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Walk 21 – Vancouver, BC

Oct 28, 2011

by Graham McGarva, Founding Principal, VIA Architecture

The 12th annual Walk 21 International Conference was held this year in Vancouver, BC from Oct 2nd to October 5th . These conferences work to “create a world where people are able to walk as a way to travel, to be healthy, and to relax.”

As the bi-pedal of poetry and mathematics were brought together, the Doctors (as in medical doctors who presented at the conference), emerged in the lead as advocates for active transportation.

Many of their presentations pointed out that they could do little, just help people with their pain when it is already too late. It is, in fact, planners who save lives.

Dr. William Bird, leader of the Natural England and Intelligent Health NGO’s in the UK, gave us the math “3-4-50”; the blunt fact that in our western world, three behaviors — poor nutrition, lack of physical activity, and tobacco use — contribute to four diseases: heart disease/stroke, cancer, type 2 diabetes, and respiratory conditions, such as asthma. These diseases result in over 50 percent of all deaths.

The World Health Organization’s (WHO) September 2011 Conference on Non-Communicable diseases resoundingly concluded that despite global media concern over the transmission of communicable diseases (AIDS, SARS, Ebola virus etc.), in terms of impact and threat it is non-communicable disease that is the new global epidemic.

If this appears to be a circular reference of rhetoric that leaves you feeling at all cynical, then Dr. Penny Ballem, the City Manager for Vancouver, spelled it out in simple arithmetic. If education spending were kept at 27% of the provincial budget and health costs kept growing at 8% with a continued rate of revenue growth of 3%, then the health costs in 2018 would rise to 72% from 42% in 2005. Under the premise of a balanced budget, health costs would have vacuumed up all of the public purse.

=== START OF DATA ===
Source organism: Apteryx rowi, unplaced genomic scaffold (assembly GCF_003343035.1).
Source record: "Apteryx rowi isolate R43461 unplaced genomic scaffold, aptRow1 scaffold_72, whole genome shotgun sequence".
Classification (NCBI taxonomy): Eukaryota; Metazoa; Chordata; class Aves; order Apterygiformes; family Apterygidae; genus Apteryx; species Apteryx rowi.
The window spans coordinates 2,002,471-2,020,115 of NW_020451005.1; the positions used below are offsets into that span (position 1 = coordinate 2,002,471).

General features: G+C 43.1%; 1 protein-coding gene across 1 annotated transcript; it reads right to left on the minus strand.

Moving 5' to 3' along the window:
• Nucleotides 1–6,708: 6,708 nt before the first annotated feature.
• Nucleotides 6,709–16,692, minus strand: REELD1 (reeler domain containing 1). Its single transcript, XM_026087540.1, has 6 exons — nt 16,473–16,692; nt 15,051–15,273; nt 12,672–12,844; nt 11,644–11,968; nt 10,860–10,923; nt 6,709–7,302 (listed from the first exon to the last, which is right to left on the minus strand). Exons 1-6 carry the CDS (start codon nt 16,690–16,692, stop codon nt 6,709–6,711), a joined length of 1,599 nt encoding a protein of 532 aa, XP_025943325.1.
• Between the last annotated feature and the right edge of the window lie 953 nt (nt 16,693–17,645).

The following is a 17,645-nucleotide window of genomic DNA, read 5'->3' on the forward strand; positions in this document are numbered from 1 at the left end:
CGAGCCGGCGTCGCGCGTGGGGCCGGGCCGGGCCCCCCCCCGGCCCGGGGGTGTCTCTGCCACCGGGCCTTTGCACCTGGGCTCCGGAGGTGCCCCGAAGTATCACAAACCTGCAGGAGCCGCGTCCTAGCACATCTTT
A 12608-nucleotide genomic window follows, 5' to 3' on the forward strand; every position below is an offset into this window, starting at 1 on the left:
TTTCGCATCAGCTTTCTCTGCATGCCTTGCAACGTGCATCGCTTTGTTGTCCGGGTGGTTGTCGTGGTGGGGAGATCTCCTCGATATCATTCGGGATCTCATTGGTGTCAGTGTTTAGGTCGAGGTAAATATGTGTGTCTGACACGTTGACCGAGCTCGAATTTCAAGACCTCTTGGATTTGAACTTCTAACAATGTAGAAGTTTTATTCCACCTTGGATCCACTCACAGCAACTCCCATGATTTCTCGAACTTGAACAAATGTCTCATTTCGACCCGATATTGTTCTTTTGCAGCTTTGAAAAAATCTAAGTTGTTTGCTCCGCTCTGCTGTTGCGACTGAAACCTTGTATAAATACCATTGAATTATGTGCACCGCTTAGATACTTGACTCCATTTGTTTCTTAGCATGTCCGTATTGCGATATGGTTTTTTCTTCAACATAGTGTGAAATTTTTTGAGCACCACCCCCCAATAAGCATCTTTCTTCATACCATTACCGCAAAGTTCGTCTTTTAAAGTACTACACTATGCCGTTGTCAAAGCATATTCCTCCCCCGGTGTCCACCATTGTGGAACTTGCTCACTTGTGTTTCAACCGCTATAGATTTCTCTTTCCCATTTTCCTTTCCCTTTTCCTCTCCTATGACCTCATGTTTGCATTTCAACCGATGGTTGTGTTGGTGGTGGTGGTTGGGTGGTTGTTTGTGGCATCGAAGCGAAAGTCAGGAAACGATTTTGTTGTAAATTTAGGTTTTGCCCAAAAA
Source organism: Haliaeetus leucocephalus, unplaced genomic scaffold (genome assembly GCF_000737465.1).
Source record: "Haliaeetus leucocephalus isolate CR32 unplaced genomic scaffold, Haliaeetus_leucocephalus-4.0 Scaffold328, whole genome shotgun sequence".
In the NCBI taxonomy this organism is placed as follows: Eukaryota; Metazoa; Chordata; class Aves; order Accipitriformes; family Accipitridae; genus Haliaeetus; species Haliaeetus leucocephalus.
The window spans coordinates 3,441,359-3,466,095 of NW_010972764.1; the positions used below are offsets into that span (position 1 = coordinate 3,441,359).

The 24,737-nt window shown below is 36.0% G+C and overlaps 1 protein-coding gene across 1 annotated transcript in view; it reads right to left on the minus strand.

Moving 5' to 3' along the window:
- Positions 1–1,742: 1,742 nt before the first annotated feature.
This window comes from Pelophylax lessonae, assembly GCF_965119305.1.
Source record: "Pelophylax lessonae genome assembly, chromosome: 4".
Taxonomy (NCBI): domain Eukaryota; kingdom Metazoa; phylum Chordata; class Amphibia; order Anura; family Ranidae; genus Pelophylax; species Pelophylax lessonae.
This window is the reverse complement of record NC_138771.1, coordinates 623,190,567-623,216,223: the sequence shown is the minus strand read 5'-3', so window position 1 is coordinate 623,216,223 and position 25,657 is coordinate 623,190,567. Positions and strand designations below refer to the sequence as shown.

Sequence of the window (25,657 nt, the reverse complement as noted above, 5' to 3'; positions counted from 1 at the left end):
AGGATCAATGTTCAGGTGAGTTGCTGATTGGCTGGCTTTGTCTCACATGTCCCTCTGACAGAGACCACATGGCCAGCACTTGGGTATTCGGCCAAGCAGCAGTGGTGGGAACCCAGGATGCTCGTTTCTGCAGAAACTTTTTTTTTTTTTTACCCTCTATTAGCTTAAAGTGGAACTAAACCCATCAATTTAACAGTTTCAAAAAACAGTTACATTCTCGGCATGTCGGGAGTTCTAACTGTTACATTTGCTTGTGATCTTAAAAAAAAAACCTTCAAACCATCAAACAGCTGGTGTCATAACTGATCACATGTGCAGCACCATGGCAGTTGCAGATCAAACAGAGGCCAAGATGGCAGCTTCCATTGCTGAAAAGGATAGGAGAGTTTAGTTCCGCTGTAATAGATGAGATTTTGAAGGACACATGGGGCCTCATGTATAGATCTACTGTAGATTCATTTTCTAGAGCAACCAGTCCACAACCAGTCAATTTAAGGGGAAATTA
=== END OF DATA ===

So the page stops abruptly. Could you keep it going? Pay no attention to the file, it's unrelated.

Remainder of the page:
Now that we had been grabbed by our purse strings, we were all paying attention.

The resounding conclusion of the poets and the doctors is simple: improving our health habits will lead to improved quality of life and result in significant savings to taxpayers.

1 in 6 people in North America have some form of disability. Walking, rather than obesity, is the issue. Despite the billions of dollars spent on advertising lean products, calorie counting means nothing if you don’t get off your butt. The best improvements are seen in those who go from least active to slightly active ( from there the geometric scale flattens out).

And as we collectively drag our buttprints across the sands of time Dan Leeming, Principal of Planning Partnerships in Toronto, reminded us it took 100,000 years to learn to walk upright and only 60 years to undo it.

Larry Frank, Professor at the University of British Columbia, translated this into the transportation planning perspective that the 350 calories in a pizza will get a cyclist 10 miles, a pedestrian 3.5 miles and an automobile 100ft.

Much policy has been based on “decision based evidence making.” 99% of US transport funds have been dedicated to things other than ped/bike (active transportation).

The current leading edge of research, not surprisingly, is on the hidden health costs of transportation. The engineers are not necessarily the problem as the distinction is increasingly being made that connectivity is the key versus proximity. People’s perceptions are all important.

Gordon Price’s “Motordom” has become the defining reality of our suburban environments – with every message screaming impediment to the latent pedestrian that is trapped inside every car. And for a century each generation of children has been confined within decreasing orbits of autonomous locomotion.

We have corralled ourselves in and fattened ourselves up for the slaughter. It is up to us to rethink the boundaries that we place in the path of our daily lives. Thus walkability and connectivity are what the doctors’ prescribe for our health dollars, engineers for our transportation dollars, and urban planners for our design dollars.

In short, every curb radius counts.

It was a great conference, with lots of the multi-disciplinary enthusiasm without which nothing great will ever be achieved. So I ended my conference enthusiastically walking through the future that will be Surrey City Centre – the largest (and most walkable?) urban environment in British Columbia.